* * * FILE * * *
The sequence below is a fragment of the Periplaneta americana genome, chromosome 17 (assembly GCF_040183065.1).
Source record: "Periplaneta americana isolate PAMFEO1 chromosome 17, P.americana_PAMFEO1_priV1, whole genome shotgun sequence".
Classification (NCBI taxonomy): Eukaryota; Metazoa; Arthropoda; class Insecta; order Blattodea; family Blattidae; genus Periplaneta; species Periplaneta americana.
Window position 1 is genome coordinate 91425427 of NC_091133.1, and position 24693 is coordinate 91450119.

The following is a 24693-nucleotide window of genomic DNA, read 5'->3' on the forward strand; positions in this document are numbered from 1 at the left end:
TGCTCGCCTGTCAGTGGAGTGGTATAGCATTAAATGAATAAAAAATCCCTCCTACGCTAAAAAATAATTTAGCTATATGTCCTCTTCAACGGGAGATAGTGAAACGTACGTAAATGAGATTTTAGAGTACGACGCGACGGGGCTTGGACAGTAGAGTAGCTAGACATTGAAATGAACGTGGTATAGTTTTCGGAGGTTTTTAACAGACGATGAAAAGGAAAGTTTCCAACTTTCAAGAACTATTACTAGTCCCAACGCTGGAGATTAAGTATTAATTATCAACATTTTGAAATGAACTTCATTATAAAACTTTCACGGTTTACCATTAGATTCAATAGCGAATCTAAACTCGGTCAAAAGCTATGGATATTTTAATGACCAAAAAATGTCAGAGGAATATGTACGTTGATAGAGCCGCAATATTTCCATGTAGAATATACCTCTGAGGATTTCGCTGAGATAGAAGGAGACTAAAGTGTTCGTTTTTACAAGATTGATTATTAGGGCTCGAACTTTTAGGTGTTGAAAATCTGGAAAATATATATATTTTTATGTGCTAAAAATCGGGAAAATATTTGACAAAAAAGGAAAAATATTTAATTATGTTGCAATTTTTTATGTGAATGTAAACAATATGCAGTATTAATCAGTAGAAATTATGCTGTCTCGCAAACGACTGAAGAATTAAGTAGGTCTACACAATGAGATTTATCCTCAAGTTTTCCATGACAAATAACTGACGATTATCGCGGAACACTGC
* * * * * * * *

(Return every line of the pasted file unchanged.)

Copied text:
The sequence below is a fragment of the Periplaneta americana genome, chromosome 17 (assembly GCF_040183065.1).
Source record: "Periplaneta americana isolate PAMFEO1 chromosome 17, P.americana_PAMFEO1_priV1, whole genome shotgun sequence".
Classification (NCBI taxonomy): Eukaryota; Metazoa; Arthropoda; class Insecta; order Blattodea; family Blattidae; genus Periplaneta; species Periplaneta americana.
Window position 1 is genome coordinate 91425427 of NC_091133.1, and position 24693 is coordinate 91450119.

The following is a 24693-nucleotide window of genomic DNA, read 5'->3' on the forward strand; positions in this document are numbered from 1 at the left end:
TGCTCGCCTGTCAGTGGAGTGGTATAGCATTAAATGAATAAAAAATCCCTCCTACGCTAAAAAATAATTTAGCTATATGTCCTCTTCAACGGGAGATAGTGAAACGTACGTAAATGAGATTTTAGAGTACGACGCGACGGGGCTTGGACAGTAGAGTAGCTAGACATTGAAATGAACGTGGTATAGTTTTCGGAGGTTTTTAACAGACGATGAAAAGGAAAGTTTCCAACTTTCAAGAACTATTACTAGTCCCAACGCTGGAGATTAAGTATTAATTATCAACATTTTGAAATGAACTTCATTATAAAACTTTCACGGTTTACCATTAGATTCAATAGCGAATCTAAACTCGGTCAAAAGCTATGGATATTTTAATGACCAAAAAATGTCAGAGGAATATGTACGTTGATAGAGCCGCAATATTTCCATGTAGAATATACCTCTGAGGATTTCGCTGAGATAGAAGGAGACTAAAGTGTTCGTTTTTACAAGATTGATTATTAGGGCTCGAACTTTTAGGTGTTGAAAATCTGGAAAATATATATATTTTTATGTGCTAAAAATCGGGAAAATATTTGACAAAAAAGGAAAAATATTTAATTATGTTGCAATTTTTTATGTGAATGTAAACAATATGCAGTATTAATCAGTAGAAATTATGCTGTCTCGCAAACGACTGAAGAATTAAGTAGGTCTACACAATGAGATTTATCCTCAAGTTTTCCATGACAAATAACTGACGATTATCGCGGAACACTGC